SPAR Gran Canaria president, Ángel Medina, said that SPAR has always supported the sector and that he hopes this philosophy will also be transferred to other brands operating on the Canary Islands in these critical times.

Antonio Morales, president of Gran Canaria’s local government, stressed that this extraordinary support programme in close collaboration with SPAR Gran Canaria will help prevent that the output of many families is wasted. He stated that the collective efforts are already showing results in a crisis of this magnitude.

Among the local producers being supported are the Coparlita Cooperative, San Nicolás, a cooperative of eight members representing 20 families. The cooperative has benefitted from the sale of almost 17,000 kg papaya surplus to SPAR. This has allowed the cooperative to retain its team of employees.

Another beneficiary is Carmen Estupiñán, responsible for the artisan cheese factory El Parral, Ingenio, on which 12 families depend. SPAR Gran Canaria has bought a greater quantity of cheeses from this producer and is also promoting them instore.

Producers interested in contacting SPAR Gran Canaria can do so by email at

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Calls for greater EU efforts to protect farmers against price volatility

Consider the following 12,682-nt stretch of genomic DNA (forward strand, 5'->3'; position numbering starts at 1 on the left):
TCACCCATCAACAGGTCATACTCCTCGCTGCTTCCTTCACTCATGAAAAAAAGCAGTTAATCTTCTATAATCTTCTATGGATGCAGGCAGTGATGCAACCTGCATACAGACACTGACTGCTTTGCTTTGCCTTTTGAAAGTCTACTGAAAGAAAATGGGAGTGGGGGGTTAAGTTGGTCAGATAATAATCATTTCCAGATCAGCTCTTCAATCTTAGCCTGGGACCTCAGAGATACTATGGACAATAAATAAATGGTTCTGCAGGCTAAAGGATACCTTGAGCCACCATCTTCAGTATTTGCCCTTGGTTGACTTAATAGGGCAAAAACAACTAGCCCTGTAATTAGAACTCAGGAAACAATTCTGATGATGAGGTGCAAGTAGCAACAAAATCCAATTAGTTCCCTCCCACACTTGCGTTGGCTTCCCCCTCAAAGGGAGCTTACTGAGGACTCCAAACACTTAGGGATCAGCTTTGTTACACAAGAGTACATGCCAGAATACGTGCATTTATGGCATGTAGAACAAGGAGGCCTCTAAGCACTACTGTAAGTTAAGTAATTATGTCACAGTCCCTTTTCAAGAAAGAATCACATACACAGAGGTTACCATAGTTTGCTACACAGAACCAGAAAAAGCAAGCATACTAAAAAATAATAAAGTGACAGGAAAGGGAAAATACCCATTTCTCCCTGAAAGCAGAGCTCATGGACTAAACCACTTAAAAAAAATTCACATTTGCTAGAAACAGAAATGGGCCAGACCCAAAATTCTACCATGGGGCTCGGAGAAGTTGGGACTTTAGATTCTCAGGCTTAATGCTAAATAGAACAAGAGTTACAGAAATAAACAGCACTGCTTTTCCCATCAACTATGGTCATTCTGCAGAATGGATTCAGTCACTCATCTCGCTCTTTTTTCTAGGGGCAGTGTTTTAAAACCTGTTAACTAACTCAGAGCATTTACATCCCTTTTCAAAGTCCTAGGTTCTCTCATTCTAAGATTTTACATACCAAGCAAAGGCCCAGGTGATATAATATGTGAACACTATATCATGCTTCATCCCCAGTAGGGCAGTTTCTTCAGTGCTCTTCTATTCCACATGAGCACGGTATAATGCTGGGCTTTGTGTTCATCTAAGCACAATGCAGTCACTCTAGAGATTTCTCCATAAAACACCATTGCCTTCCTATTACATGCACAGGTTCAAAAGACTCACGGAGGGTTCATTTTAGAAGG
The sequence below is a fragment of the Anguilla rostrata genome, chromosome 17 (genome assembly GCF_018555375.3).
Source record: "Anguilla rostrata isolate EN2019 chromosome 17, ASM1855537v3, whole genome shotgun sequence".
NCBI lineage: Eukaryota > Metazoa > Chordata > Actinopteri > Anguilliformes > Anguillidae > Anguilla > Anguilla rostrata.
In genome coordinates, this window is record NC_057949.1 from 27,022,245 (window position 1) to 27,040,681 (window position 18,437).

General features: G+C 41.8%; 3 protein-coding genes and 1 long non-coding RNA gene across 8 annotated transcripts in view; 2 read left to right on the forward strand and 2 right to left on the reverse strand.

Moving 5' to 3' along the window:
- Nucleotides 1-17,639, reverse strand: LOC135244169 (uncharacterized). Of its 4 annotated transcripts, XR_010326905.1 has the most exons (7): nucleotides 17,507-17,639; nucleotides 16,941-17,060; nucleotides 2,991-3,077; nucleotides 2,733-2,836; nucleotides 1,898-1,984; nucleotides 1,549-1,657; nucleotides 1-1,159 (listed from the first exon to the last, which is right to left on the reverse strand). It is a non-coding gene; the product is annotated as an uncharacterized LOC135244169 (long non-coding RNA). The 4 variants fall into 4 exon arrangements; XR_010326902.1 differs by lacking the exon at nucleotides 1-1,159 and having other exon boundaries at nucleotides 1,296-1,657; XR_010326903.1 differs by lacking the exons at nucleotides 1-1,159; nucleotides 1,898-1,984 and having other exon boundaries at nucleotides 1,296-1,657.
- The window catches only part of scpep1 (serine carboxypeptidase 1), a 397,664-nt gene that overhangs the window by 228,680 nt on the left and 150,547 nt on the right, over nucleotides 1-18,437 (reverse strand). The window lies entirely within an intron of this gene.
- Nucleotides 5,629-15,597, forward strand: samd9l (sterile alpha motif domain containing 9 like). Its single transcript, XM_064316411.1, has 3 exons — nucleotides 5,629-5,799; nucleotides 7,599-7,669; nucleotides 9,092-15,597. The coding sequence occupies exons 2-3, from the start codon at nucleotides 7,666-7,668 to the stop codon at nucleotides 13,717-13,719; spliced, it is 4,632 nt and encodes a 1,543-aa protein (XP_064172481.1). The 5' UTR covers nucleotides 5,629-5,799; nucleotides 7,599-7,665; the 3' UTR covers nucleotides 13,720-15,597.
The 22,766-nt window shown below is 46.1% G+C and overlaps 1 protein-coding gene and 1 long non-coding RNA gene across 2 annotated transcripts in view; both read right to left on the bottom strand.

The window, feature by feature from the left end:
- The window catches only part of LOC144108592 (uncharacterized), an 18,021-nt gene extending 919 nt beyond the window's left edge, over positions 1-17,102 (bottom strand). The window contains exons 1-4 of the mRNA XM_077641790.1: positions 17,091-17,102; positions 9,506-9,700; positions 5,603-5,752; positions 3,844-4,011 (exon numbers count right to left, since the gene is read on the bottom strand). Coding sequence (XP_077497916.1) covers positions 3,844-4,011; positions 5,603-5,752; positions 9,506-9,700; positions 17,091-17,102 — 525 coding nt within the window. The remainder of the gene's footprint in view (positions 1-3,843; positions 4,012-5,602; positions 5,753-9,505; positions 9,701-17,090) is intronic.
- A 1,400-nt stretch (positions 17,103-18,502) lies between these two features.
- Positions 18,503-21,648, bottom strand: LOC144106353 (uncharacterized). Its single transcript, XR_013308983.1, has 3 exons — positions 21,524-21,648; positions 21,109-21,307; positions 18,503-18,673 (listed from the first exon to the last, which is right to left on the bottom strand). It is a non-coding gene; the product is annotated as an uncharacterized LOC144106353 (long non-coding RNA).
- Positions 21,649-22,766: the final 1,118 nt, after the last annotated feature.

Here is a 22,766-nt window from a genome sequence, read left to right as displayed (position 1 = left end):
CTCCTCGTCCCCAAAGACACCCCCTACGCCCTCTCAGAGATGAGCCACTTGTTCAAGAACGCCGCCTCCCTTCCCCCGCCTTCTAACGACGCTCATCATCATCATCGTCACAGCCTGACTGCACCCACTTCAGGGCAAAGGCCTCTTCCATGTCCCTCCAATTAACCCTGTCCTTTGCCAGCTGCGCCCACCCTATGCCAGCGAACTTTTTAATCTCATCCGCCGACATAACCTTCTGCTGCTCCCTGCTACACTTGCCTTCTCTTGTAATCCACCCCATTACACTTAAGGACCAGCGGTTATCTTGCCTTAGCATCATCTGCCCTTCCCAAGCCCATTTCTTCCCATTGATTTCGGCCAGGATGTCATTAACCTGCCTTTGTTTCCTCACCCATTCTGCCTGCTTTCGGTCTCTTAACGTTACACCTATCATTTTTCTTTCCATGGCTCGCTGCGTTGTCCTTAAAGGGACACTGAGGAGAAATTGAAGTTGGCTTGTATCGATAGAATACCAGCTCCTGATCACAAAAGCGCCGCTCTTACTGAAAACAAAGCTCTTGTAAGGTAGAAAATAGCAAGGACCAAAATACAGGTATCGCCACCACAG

eu farmers

The European Committee of the Regions (CoR) has called for the EU to do more to safeguard farmers’ incomes. The committee has made recommendations to protect against the high volatility of agricultural product prices and preserve rural communities.

The CoR recommends in particular that the directive’s scope be broadened and the list of prohibited unfair practices be extended to all actors in the food chain. It also proposes including a prohibition in principle of unfair trading practices to respond to possible future abusive practices. Although the CoR welcomes the initiative by the European Commission to introduce European legislation to combat unfair trading practices, it nevertheless believes that this directive will not be enough unless the overall framework is changed.

Given this state of affairs, rapporteur-general Jacques Blanc said, “It will also be necessary to make contractualisation attractive for producers, to introduce additional measures on price transparency, tackle over-concentration of the distribution, agri-food and agri-supply sectors, and develop fairer international trade relations in agriculture.”

Farmers’ incomes are today 40% lower than the average salary. The value of an agricultural product is currently shared out as follows: the farmer receives an average of 21%, the processor 28% and the distributor 51%. Local leaders are convinced that action is needed to reverse this trend and increase the value to agriculture of household food expenditure, as recommended in the CoR opinion on the post-2020 CAP.